Lost for words
Sex. Mental health. Divorce. Menstruation. Death. Some things are hard to talk about.
Our societal discomfort has influenced the way businesses talk. They use euphemisms and delicate metaphors, like glasses of blue liquid in tampon adverts. (I’ve always been curious – who are they keeping the secret from…?)
But times are changing. Audiences are becoming more open and frank. Brands have a choice: move forward with changing societal expectations, or stick with sanitised language and get left behind.
We’re bloody serious…
Bodyform’s shift to talking more honestly and frankly about periods has paid off: nearly two-thirds of women have expressed a more positive opinion of Bodyform, and nearly a quarter are purchasing or looking for their products since the campaign.
You can’t argue with stats like that. Period.
RIP the traditional tone of voice
As macabre as it is, life insurance and funeral companies have built their businesses around death; a topic we traditionally approach in gentle, cautious, hushed tones. Dead Happy are a life insurance company boldly rejecting that precedent. They specialise in Death Wishes – “Not the desire for self-annihilation, but our way of helping you to express what you want to happen when you die.”
Granted, this level of brutal honesty isn’t for everyone. But they’re not trying to please everyone. They’re talking to the fool-hardy younger audience who don’t like thinking about death. The generation who would rather laugh their way through serious topics.
The gloves are off
Even brands who exist in a world of intimate moments still struggle with the conversations society shies away from. Reading the Durex website, I can’t help but feel the same awkward embarrassment associated with buying condoms in real life. “Durex has finely tuned our condoms to create a comfortable fit and ultimately, a safe sexual experience.” Sexual experience. Why can’t they just say sex?
They’ve left the field wide open for new kids like Hanx, who proudly proclaim “It’s time the world stopped being weird about our sex lives”. They use wry humour to strip away awkwardness – “If you like your condoms the same as your sexual partners – smooth, clean scented, vegan, with great contours, and er… lubricated with a 52mm Nominal Width– look no further.”
When you stop treating a topic like it’s taboo, it stops being taboo.
What’s going on?
Sex, death and periods are pretty different. But all three of examples have a few things in common.
Using the language of the people. By mirroring the words and phrases their audience uses, a brand shows they understand their customers.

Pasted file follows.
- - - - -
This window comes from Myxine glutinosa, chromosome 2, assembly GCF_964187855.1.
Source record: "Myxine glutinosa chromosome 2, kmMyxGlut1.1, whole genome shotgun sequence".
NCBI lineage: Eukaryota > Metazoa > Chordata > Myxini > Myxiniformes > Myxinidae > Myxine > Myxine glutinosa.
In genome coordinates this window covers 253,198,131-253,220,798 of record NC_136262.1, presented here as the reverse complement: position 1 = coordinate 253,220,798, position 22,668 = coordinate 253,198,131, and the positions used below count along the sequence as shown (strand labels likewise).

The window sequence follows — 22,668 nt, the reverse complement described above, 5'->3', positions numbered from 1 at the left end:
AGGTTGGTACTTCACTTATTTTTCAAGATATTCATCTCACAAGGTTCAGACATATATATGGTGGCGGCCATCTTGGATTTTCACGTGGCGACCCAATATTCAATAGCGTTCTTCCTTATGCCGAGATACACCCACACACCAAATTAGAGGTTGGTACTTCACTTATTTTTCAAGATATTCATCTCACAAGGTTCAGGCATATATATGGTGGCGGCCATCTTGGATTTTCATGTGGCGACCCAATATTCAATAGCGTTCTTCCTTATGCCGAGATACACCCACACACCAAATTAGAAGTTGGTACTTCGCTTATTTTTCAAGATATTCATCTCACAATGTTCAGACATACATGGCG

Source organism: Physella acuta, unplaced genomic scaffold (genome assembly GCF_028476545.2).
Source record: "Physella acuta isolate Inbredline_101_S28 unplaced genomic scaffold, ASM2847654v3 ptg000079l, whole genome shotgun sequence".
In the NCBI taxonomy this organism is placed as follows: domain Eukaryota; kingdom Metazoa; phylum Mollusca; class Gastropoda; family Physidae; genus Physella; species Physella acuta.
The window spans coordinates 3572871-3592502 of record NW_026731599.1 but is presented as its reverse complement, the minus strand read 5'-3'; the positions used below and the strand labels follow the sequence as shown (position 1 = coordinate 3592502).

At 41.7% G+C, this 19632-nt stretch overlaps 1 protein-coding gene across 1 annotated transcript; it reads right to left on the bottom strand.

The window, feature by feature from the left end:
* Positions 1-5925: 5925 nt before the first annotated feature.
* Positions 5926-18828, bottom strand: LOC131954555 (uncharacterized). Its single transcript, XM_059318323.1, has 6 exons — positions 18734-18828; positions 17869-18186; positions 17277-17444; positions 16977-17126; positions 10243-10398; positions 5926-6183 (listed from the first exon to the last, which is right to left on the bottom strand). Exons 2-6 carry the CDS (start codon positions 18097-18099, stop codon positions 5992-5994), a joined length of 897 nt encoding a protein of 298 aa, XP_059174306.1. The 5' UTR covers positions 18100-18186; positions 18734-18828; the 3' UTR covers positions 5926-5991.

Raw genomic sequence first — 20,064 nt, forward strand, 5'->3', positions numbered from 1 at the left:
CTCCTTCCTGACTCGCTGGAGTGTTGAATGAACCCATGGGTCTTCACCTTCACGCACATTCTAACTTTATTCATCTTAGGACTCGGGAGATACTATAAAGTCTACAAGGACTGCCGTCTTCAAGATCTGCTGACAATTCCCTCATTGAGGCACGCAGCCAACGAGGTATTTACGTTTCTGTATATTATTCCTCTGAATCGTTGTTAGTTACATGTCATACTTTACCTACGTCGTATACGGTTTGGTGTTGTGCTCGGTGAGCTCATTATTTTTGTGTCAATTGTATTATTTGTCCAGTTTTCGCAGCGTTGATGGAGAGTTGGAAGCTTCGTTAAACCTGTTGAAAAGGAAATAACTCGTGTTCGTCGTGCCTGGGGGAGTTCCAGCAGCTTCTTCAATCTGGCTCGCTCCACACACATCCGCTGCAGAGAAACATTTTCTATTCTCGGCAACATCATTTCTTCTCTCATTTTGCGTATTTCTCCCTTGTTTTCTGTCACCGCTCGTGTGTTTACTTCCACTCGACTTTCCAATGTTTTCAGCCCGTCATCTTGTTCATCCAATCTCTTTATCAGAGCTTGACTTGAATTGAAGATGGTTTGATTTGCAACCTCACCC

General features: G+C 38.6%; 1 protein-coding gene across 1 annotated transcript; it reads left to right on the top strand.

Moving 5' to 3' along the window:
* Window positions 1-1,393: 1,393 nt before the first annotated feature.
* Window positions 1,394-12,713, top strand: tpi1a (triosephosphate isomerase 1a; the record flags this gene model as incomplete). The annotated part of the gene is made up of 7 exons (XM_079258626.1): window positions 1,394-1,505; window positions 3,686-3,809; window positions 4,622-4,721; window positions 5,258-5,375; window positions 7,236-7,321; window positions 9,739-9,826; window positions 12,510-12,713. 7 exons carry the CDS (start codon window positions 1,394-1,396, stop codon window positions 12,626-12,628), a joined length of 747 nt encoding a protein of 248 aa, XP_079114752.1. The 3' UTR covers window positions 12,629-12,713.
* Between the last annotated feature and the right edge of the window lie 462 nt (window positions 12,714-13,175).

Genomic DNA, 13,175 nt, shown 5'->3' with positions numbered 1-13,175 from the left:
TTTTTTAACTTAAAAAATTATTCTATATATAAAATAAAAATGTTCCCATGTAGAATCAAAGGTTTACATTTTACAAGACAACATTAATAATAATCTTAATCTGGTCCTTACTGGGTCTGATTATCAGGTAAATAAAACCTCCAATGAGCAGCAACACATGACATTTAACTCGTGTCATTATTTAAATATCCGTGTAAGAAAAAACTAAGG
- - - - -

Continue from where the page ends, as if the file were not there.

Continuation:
Finding humour in the topics that make people clam up. Making someone smile puts them at ease. For brands, this shows audiences they’re comfortable with their topic – so their customers can be comfortable too.
Doing it boldly. It’s not enough to flirt with an edgy headline, and then retreat back into an awkward, distanced or cold tone of voice. It’s all or nothing.
Why should we follow their lead?
Getting closer to your audience strengthens your brand and helps you stand out from the competition. It’s a technique that can give you an edge and reap commercial benefits.
But, it’s bigger than that.
Today, the biggest killer of men under 50 is suicide. One in three women are missing their cervical screening (or smear test) – while two people die from cervical cancer every day. More people worldwide have access to a mobile phone than to basic sanitary equipment – like a toilet.
While we shy away from conversations that make us feel uncomfortable, people suffer.
Finally, brands are pushing back. Campaign Against Living Miserably are combatting male suicide. Who Gives A Crap make toilet paper from recycled paper, and donate 50% of their profits to Water Aid. Public Health England have partnered with Treatwell to open conversations about smear tests over a bikini wax.
So, who’s next?
If a life insurance brand can do it, anyone can.
Who’s going to be the first old people’s home to talk to their audiences like the strong, unique individuals they are? Who’s going to be the first pharmacy to take on a tone that really makes customers feel comfortable? Who’s going to be the first laundry detergent to poke fun at the stains we’re really getting rid? (Coincidentally, a perfect opportunity for a partnership with Bodyform…)